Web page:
Advances in informatics and information technology are sure to alter the practice of medical imaging and image-guided therapies substantially over the next decade. Each element of the imaging continuum will be affected by substantial increases in computing capacity coincident with the seamless integration of digital technology into our society at large. This article focuses primarily on areas where this IT transformation is likely to have a profound effect on the practice of radiology.
• Clinical decision support ensures consistent and appropriate resource utilization.
• Big data enables correlation of health information across multiple domains.
• Data mining advances the quality of medical decision-making.
• Business analytics allow radiologists to maximize the benefits of imaging resources.
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We would like to thank members of the International Society for Strategic Studies in Radiology (IS3R) for contributing to the discussion of the above topics. We would also like to thank Hedi Hricak for her review and helpful comments and Ada Muellner for her editing. The scientific guarantor of this publication is James A. Brink, MD. The authors of this manuscript declare no relationships with any companies, whose products or services may be related to the subject matter of the article. The authors state that this work has not received any funding. No complex statistical methods were necessary for this paper. Institutional review board approval was not required because no research was conducted.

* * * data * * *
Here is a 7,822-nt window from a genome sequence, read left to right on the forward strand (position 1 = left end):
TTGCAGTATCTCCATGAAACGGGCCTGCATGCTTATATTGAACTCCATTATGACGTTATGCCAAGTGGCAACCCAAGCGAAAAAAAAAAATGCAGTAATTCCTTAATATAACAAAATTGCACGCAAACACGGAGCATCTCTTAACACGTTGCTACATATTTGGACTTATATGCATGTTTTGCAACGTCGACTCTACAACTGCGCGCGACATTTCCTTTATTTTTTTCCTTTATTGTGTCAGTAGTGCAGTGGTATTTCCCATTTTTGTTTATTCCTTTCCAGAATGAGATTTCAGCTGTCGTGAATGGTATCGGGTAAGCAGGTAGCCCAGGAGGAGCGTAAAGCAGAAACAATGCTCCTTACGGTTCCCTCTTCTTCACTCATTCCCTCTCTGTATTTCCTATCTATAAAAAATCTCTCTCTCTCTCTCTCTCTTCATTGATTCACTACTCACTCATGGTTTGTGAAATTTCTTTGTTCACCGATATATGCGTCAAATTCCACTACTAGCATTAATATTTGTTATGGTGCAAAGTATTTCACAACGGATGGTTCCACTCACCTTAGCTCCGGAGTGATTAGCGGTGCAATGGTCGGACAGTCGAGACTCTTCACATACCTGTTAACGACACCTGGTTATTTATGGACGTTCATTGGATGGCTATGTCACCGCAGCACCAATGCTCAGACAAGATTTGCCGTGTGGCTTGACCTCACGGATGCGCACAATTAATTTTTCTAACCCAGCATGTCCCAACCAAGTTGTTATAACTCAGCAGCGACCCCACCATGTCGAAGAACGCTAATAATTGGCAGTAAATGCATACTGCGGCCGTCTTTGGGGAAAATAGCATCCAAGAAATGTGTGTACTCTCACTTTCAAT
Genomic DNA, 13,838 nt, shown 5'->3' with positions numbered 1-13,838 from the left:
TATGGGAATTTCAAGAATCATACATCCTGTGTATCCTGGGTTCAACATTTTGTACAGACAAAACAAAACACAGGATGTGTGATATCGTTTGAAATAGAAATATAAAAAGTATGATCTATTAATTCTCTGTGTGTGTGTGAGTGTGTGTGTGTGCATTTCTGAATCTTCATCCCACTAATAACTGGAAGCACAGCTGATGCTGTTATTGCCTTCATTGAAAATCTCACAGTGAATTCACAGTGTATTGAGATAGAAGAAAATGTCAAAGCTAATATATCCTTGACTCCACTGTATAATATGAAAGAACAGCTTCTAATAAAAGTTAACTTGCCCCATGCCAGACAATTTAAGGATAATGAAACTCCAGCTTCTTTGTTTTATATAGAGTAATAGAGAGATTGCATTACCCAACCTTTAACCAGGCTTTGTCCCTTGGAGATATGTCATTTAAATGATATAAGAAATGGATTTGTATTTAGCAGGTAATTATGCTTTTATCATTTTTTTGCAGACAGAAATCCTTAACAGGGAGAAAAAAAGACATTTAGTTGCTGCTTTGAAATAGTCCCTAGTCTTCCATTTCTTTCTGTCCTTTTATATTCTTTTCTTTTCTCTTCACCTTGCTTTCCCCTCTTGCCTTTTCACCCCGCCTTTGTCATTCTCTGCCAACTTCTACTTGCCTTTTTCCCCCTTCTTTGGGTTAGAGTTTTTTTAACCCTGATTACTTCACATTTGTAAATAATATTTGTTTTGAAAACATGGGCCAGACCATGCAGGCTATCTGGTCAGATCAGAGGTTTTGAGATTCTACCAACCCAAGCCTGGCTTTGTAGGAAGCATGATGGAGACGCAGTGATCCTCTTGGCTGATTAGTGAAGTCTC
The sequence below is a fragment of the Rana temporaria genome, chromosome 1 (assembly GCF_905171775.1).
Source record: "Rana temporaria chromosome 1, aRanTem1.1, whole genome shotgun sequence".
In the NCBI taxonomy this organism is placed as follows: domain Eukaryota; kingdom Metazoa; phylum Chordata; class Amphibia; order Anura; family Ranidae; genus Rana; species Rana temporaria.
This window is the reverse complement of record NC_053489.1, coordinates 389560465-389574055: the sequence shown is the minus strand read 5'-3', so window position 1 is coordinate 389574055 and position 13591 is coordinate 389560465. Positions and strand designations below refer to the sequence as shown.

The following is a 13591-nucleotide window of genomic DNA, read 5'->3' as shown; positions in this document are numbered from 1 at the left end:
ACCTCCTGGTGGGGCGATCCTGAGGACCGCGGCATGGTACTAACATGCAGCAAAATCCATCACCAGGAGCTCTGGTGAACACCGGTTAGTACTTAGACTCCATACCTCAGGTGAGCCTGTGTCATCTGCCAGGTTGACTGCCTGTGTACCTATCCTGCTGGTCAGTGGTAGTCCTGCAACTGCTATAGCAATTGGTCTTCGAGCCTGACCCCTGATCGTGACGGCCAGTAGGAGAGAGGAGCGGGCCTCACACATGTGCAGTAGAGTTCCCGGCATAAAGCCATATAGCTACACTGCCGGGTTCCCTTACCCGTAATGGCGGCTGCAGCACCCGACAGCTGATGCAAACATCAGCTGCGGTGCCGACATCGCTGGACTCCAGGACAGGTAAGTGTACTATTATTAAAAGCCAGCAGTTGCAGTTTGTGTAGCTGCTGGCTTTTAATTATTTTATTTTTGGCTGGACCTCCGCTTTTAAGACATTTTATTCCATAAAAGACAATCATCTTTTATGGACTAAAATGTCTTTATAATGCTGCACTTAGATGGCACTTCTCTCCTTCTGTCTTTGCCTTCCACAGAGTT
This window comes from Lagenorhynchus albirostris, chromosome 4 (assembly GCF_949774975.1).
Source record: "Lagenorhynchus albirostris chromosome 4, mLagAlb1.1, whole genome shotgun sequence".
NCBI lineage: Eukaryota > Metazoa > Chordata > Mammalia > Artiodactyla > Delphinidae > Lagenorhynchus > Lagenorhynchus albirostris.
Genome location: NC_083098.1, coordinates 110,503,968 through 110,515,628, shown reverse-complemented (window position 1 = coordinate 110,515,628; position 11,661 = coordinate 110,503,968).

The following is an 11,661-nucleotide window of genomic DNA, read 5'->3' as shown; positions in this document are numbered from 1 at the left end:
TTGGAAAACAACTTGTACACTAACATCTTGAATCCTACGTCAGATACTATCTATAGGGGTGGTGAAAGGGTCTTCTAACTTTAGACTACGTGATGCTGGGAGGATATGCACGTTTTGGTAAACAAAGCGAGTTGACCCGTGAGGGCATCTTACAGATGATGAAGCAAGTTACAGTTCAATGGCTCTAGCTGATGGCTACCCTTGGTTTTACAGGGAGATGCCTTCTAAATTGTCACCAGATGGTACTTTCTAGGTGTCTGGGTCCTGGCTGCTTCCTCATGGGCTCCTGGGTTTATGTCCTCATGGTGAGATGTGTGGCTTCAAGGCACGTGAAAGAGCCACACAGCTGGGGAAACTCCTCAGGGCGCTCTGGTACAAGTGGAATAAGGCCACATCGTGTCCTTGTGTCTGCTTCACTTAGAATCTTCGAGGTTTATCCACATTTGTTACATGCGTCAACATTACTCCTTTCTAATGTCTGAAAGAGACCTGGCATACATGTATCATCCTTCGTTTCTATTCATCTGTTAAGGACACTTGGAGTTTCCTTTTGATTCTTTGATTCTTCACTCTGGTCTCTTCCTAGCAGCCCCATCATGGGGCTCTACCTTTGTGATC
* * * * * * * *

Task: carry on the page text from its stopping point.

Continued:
Presented at the biannual meeting of: International Society of Strategic Studies in Radiology, Amsterdam, The Netherlands, August 28, 2015.
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Brink, J.A., Arenson, R.L., Grist, T.M. et al. Bits and bytes: the future of radiology lies in informatics and information technology. Eur Radiol 27, 3647–3651 (2017). https://doi.org/10.1007/s00330-016-4688-5
- Medical informatics
- Information technology
- Clinical decision support
- Data mining
- Artificial intelligence